Readability is aided by user-friendly formatting, but a disadvantage is the fact that e-mails can only be sent in chunks of 160 characters. Spam is effectively filtered out, as the customer puts together a whitelist of contacts from whom they want to receive texted e-mails (common e-mail client address books can also be uploaded). This approach could, however, block important, yet unexpected, messages.
Davis said that Teleflip is unique in that it allows the user to respond to e-mails, too, by using the texting function. The resulting product is not a text message, but an e-mail that ends up in the recipient’s inbox. Said Davis: “This turns a basic cell phone into a smartphone.”
This is one of the key aspects that Davis expects enterprise users to especially enjoy, as it will allow recipients to respond via e-mail, rather than by text (a medium many older folks aren’t very familiar with), while allowing the sender to continue conducting business away from the computer. This should come in handy with many verticals, said Davis, who pointed out the usefulness for the growing mobile workforce, along with field workers, salespeople, and those on the road a lot. To keep e-mails coming at optimal times, there is a scheduling tool that allows the user to program when e-mails are pushed out to the phone.
When asked whether some enterprises might be wary of implementing a free solution on its workers’ mobile devices, Davis said, “The SMS channel is one of the most reliable parts of the mobile infrastructure.”
But the IT professional could also be left out of the loop, he said, pointing out that the application can be easily set up within minutes and doesn’t need any upkeep from in-house IT staff (Teleflip has its own 24-hour support team). This could potentially leave the field open for further confusion about (or between) mobile policies and practices, and corporate privacy standing.
Davis said, however, that Teleflip does not retain any personal information, and even the e-mail passwords are heavily encrypted in accordance with their strict privacy policies.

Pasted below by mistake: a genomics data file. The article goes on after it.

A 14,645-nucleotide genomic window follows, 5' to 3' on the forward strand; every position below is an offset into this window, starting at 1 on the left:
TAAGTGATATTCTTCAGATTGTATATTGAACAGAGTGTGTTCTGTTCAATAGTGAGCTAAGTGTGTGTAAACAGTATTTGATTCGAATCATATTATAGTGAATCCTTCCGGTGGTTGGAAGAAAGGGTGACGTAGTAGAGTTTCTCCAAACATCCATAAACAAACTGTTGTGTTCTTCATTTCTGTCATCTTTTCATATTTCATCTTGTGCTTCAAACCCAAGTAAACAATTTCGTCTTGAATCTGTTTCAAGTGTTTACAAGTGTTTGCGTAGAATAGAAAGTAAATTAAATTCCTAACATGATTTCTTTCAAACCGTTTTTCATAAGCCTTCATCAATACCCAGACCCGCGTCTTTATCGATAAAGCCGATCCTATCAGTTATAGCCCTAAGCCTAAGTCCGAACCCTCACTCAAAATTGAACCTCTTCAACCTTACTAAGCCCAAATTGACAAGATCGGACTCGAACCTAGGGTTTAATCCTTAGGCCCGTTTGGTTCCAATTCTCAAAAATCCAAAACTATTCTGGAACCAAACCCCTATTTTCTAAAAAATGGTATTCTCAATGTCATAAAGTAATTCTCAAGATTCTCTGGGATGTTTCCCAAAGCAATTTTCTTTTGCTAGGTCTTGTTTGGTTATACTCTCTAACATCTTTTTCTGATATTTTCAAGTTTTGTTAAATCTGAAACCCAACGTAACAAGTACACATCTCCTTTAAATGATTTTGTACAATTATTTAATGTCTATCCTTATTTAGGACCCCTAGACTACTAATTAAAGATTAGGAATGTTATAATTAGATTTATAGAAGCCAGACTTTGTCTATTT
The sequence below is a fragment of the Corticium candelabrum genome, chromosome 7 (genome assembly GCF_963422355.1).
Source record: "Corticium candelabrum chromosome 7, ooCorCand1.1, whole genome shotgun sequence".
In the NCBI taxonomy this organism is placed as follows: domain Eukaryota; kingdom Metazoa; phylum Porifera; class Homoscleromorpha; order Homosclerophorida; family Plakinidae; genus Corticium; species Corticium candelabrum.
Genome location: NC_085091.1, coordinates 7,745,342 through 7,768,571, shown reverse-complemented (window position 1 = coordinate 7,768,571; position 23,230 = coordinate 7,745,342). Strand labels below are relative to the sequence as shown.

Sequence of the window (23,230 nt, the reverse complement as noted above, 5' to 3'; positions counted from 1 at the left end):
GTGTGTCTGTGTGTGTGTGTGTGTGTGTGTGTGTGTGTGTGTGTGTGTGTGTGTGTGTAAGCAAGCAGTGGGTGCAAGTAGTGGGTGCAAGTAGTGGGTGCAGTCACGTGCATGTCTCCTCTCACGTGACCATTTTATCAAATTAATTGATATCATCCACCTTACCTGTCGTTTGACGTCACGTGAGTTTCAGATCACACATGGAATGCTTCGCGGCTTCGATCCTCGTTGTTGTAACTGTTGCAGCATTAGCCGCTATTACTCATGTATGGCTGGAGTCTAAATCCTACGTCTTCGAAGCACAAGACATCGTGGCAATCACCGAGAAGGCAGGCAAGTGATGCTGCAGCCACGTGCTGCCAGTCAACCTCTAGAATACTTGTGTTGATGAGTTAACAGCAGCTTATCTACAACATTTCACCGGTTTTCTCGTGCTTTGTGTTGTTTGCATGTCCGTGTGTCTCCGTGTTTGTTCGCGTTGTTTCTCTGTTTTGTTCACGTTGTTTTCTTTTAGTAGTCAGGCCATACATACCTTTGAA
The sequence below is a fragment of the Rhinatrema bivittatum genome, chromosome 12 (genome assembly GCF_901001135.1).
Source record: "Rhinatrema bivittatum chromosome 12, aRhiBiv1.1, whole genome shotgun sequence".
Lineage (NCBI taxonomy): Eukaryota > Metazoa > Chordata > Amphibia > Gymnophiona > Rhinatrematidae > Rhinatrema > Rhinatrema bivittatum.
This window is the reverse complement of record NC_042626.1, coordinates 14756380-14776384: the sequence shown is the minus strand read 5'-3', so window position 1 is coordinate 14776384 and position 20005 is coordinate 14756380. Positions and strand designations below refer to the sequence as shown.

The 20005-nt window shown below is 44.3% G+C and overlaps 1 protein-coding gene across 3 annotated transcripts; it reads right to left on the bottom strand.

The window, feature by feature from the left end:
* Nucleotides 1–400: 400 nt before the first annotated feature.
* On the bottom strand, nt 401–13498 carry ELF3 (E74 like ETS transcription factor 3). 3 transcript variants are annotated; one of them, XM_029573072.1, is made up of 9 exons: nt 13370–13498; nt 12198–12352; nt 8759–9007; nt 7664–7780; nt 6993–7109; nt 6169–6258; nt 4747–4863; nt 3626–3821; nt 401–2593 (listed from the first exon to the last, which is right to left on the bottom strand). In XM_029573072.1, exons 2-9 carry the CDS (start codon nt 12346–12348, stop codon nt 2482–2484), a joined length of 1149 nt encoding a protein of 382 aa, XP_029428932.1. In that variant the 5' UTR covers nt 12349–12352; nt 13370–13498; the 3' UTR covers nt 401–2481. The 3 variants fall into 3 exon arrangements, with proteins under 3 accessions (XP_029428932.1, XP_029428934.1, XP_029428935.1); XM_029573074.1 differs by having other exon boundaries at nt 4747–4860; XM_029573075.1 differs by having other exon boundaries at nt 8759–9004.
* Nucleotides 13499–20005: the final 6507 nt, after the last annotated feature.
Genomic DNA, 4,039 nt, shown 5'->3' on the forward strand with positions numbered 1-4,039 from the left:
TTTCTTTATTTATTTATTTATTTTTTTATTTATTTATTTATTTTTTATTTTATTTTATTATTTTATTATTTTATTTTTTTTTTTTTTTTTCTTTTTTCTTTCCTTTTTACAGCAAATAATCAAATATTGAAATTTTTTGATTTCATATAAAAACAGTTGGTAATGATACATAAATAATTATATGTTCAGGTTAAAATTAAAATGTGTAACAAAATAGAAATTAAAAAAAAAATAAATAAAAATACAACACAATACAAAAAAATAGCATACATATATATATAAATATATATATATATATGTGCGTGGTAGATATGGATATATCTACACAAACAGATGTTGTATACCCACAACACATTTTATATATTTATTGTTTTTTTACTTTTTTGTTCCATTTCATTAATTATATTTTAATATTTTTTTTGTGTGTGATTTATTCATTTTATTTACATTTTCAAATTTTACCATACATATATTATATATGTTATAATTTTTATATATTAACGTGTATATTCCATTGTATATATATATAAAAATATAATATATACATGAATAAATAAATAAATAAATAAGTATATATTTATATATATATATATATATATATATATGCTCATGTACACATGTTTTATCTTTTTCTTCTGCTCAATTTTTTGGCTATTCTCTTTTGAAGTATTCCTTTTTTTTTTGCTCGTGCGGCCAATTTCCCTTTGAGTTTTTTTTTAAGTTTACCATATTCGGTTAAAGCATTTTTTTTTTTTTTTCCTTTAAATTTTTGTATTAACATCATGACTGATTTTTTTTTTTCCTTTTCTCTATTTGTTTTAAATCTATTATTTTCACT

The system could also be used as a mass alert system. Davis said that several universities are working with Teleflip to bring the service to their students to use as an immediate mass alert system for when unforeseen tragedies or emergencies pop up, such as the Virginia Tech massacre earlier this year. Several of them are considering making Teleflip registration mandatory when registering for school, he said.
Users can only access one e-mail account presently, but Davis expects that early in the new year, they will be able to add additional e-mails to their Teleflip account. Revenue streams will also kick in then, courtesy of advertising in message footers (a model Flurry will also utilize soon) . Davis said that the service will always be free, but next year will also see the introduction of a premium subscription service that will offer value-added features (like speedier e-mail downloads) for a few dollars a month. Flurry plans on adding a feature that allows the user to synch their Flurry inbox with their e-mail server (so that erasing a Flurry message makes it disappear on your desktop).
–With files from Yardena Arar, PC World (US).